By the mid 1770s, Champlain’s Quebec had grown into a huge province stretching to the Mississippi River and including modern-day Ohio, Indiana, Illinois, Michigan, Wisconsin, and Minnesota. It was home to eighty thousand inhabitants, though only 2 percent of them spoke English. Despite its official status as a North American colony under British rule, Quebec never became a part of the coalition of colonies that eventually declared their independence in 1776. Language and religious differences set the Québécois well apart from their neighbors to the south, and when representatives of the lower thirteen colonies met at the First Continental Congress in Philadelphia in 1774, no delegate from Quebec answered the roll.
|Bennington Battle Monument||Bennington||An obelisk marks the site where military supplies were stored and commemorates the battle that took place two miles away in New York.|
|Bennington Museum||Bennington||Memorializes the Battle of Bennington (1777); includes local and military artifacts and the “Bennington Flag.”|
|Hubbardton Battlefield State Historic Site||Hubbardton||The visitor center has a museum that includes artifacts and a diorama of the battle.|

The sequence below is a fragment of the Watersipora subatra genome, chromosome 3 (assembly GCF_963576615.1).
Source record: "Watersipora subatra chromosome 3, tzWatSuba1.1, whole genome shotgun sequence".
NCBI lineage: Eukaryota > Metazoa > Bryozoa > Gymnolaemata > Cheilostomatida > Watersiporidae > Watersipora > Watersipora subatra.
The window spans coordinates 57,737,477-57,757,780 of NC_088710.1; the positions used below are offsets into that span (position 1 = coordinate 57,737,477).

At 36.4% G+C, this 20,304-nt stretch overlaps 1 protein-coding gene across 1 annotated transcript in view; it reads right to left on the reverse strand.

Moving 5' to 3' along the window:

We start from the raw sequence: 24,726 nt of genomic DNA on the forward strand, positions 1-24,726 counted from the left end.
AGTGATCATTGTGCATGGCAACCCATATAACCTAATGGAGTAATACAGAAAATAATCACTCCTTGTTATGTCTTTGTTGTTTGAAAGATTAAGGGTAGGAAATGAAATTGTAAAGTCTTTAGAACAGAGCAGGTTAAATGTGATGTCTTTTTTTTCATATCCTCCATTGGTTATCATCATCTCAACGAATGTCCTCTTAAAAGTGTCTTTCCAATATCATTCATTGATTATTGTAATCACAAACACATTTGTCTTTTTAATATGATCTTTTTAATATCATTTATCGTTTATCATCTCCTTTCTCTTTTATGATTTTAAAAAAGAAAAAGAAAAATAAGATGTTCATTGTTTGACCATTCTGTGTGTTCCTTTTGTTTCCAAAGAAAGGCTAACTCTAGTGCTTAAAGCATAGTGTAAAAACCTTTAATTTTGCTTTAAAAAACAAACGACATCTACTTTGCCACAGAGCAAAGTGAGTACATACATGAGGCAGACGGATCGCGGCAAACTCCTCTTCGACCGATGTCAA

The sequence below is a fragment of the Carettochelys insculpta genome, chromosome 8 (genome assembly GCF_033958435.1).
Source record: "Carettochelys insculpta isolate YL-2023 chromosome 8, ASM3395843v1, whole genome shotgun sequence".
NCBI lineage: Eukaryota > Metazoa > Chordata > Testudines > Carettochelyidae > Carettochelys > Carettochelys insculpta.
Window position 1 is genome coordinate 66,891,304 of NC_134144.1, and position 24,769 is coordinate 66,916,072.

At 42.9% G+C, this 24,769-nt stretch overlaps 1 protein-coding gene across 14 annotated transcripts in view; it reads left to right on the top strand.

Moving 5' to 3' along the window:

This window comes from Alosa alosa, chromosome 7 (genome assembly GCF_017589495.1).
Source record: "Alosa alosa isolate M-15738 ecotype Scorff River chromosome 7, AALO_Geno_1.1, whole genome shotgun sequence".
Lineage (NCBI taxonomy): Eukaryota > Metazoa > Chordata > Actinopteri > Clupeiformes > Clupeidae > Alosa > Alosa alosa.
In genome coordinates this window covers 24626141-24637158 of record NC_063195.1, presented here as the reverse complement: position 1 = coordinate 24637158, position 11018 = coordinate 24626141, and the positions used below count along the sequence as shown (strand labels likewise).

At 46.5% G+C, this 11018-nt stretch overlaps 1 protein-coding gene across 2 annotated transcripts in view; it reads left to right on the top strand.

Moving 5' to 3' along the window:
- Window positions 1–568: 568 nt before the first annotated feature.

|Mount Independence State Historic Site||Orwell||Remnants of a fort and the most important Revolutionary War site in Vermont. Originally connected to Fort Ticonderoga by a floating bridge.|
|Lake Champlain Maritime Museum||Vergennes||Dedicated to preserving the maritime history of Lake Champlain, it includes a replica of a gunboat used by Benedict Arnold.|
|Old Constitution House||Windsor||Delegates from the independent state of Vermont met here to write a constitution, making it a republic.|
Through a Howling Wilderness: Benedict Arnold’s March to Quebec, 1775 (2006)